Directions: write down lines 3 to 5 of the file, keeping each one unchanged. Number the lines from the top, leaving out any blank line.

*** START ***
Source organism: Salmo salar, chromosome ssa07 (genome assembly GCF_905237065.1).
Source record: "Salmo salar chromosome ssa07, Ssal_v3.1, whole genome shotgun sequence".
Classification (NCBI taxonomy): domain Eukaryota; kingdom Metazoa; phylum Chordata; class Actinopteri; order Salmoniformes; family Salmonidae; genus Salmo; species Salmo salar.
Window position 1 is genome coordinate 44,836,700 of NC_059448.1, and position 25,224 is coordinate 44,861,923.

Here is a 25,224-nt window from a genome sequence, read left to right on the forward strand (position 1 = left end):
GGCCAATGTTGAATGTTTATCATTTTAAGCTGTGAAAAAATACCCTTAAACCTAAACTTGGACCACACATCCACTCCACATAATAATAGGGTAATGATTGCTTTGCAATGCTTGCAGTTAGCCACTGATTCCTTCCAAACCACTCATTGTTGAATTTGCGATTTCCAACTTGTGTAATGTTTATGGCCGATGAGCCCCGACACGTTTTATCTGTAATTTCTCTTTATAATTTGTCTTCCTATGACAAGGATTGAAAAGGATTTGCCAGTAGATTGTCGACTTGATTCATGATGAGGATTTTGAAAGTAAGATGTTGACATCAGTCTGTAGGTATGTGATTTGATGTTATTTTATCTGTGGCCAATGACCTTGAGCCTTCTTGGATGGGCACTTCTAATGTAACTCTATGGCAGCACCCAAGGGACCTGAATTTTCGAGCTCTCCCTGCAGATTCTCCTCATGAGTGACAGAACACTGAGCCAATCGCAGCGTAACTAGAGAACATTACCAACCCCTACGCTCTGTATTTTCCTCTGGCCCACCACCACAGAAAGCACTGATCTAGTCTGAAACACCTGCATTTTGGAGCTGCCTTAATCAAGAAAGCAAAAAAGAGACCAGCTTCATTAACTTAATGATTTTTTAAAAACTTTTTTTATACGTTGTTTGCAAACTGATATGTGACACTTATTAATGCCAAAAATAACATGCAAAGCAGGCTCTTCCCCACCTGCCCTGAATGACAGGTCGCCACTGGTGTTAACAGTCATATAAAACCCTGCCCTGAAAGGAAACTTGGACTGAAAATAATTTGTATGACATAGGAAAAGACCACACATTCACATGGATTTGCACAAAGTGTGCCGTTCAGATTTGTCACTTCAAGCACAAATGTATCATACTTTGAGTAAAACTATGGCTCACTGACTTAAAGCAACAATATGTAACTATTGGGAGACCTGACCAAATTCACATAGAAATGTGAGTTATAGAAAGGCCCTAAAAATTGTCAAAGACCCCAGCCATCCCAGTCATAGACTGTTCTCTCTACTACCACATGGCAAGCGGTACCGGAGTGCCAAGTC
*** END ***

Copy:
Classification (NCBI taxonomy): domain Eukaryota; kingdom Metazoa; phylum Chordata; class Actinopteri; order Salmoniformes; family Salmonidae; genus Salmo; species Salmo salar.
Window position 1 is genome coordinate 44,836,700 of NC_059448.1, and position 25,224 is coordinate 44,861,923.

Here is a 25,224-nt window from a genome sequence, read left to right on the forward strand (position 1 = left end):